The MeToo movement has done much to not just raise awareness about sexual harassment, but actually hold some high-profile people accountable. Since Hollywood film producer Harvey Weinstein's misconduct was exposed in October, more than 100 other famous types in entertainment, media and politics have lost positions or work and had their reputations tarnished.
Reading through the accounts, I believe most targets - from celebrity broadcaster Matt Lauer to Senate candidate Roy Moore - have deserved their fates. But it's hard to say that each of the accused deserve to lose their jobs, careers and reputations. They are tainted, but their lives cover a long, complex body of work.
U.S. Sen. Al Franken's charges mostly seemed to come out of a Roger Stone-Steve Bannon, evil-genius, dirty-tricks smear campaign in which they enticed Democrats, the media and others to do much of their heavy lifting, seemingly without the latter entities even realizing that they were being used. While engaging in actions worse than Franken, including actual physical assault and publicly calling for the death of Hillary Clinton, Stone and Bannon have never been held accountable to the extent Franken was for what amounted to the latter's boorish behavior.
On the other side of the aisle, U.S. Rep. Joe Barton's charges are related more to consensual extramarital sex, though he was supposedly sexting women at work and might have threatened one with arrest if she spilled the beans. Still, should that translate to losing your job? I'd prefer to leave that question up to voters than have a precedence where any sitting accused politician automatically has to announce he or she is not running for re-election, if not resigning immediately.
Longtime radio show host and author Garrison Keillor was publicly tarred and feathered based on what he said was one incident in which he touched a female colleague's bare back, an episode he claimed was by accident. The large majority of other cases involving the rich and famous have multiple accusers, most of whom are publicly identified by name.
Supporters of the movement say the pains are necessary to make changes in sexist, bigoted professions and areas of society. The MeToo movement actually began in 2006 by Tarana Burke, a New York advocate against sexual harassment and violence. But it only gained wide traction following the Weinstein exposure by major media in October, along with actress Alyssa Milano's public encouragement for more victims to speak out and greater use of social media to allow victims to detail abuses. While many Democrats and those who primarily donated to progressives seemed to be the main targets in October and November, there have been more Republicans and conservative donors held accountable more recently. Those include Moore, who lost in a stunning electoral upset to Doug Jones, and mostly GOP donor and NFL owner Jerry Richardson.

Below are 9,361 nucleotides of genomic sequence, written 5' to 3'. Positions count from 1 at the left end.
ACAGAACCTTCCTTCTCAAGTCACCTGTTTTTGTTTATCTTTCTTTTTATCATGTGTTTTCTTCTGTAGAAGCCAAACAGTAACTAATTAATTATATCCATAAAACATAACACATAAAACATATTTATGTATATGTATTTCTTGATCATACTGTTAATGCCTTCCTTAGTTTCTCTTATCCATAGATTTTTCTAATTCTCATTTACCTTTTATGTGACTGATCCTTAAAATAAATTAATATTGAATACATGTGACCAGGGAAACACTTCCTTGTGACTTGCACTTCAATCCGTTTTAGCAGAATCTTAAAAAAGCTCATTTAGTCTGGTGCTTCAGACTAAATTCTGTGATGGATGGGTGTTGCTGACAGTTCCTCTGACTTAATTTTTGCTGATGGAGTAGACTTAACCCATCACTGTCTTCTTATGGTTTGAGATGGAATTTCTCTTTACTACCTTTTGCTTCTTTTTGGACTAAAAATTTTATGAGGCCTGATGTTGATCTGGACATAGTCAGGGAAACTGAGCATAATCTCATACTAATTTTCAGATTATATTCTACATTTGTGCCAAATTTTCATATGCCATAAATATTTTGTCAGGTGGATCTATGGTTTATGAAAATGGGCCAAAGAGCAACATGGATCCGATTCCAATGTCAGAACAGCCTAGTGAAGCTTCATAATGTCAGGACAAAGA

If you're keeping score on the number of Congress reps/candidates resigning or rebuked by voters since October, it's now GOP 5 [Moore, Barton, Blake Farenthold, Tim Murphy, Trent Franks], Democrats 4 [Franken, John Conyers, Andrea Ramsey, Ruben Kihuen]. Democrats could have others such as Bobby Scott, while future Republican targets include Scott DesJarlais.
While they downplay their own candidates' sexual misconduct, conservatives are circulating somewhat misleading spreadsheets and stories of Democratic politicians and donors who are accused of sexual harassment, assault and related misconduct. Some of those on the list that conservatives claim to be Democrats are not, such as Republican donor Roy Price. Others -- like Weinstein - have given to and worked with people from both parties, including Bannon. Still others are media personalities who don't really support any political party and would be considered more independents than anything.
In the interest of countering such Democrat-heavy lists, I started a list of mostly Republicans and their donors accused of sexual misconduct before broadening it out to include those from the other political side. It's definitely a bipartisan problem that needs a comprehensive set of measures to adequately address.
Those measures should pay more attention to those in less high-profile positions, such as the average waitress or waiter in restaurants. A report by the Center for American Progress showed that more sexual harassment complaints were filed with the federal EEOC between fiscal 2005 and 2015 in the food service and hotel sector than any other industry, including public administration, media and entertainment. That lends evidence that the problem is more widespread than a few high-profile celebrities and politicians.
That report also shows another often-overlooked facet of this issue: men can be victims as well. While 80 percent of those who filed EEOC complaints between 2005 and 2015 were women, a good 20 percent were men.
As the MeToo movement revels in deserved public attention that comes with seeing powerful people finally be held accountable for some despicable actions, steps need to be taken to better hold those accountable who are not so well-known. The EEOC's enforcement unit needs more funding, and media outlets need to be encouraged to cover lesser-known cases that might not attract as many clicks as stories on Weinstein and others.
Obtaining celebrity scalps gains long-deserved attention, but such notoriety will be wasted without meaningful programs and more widespread avenues of addressing accusations. Burke and Milano have publicly acknowledged that need. The tough part is actually carrying out more long-term solutions.
(Article changed on December 26, 2017 at 07:25)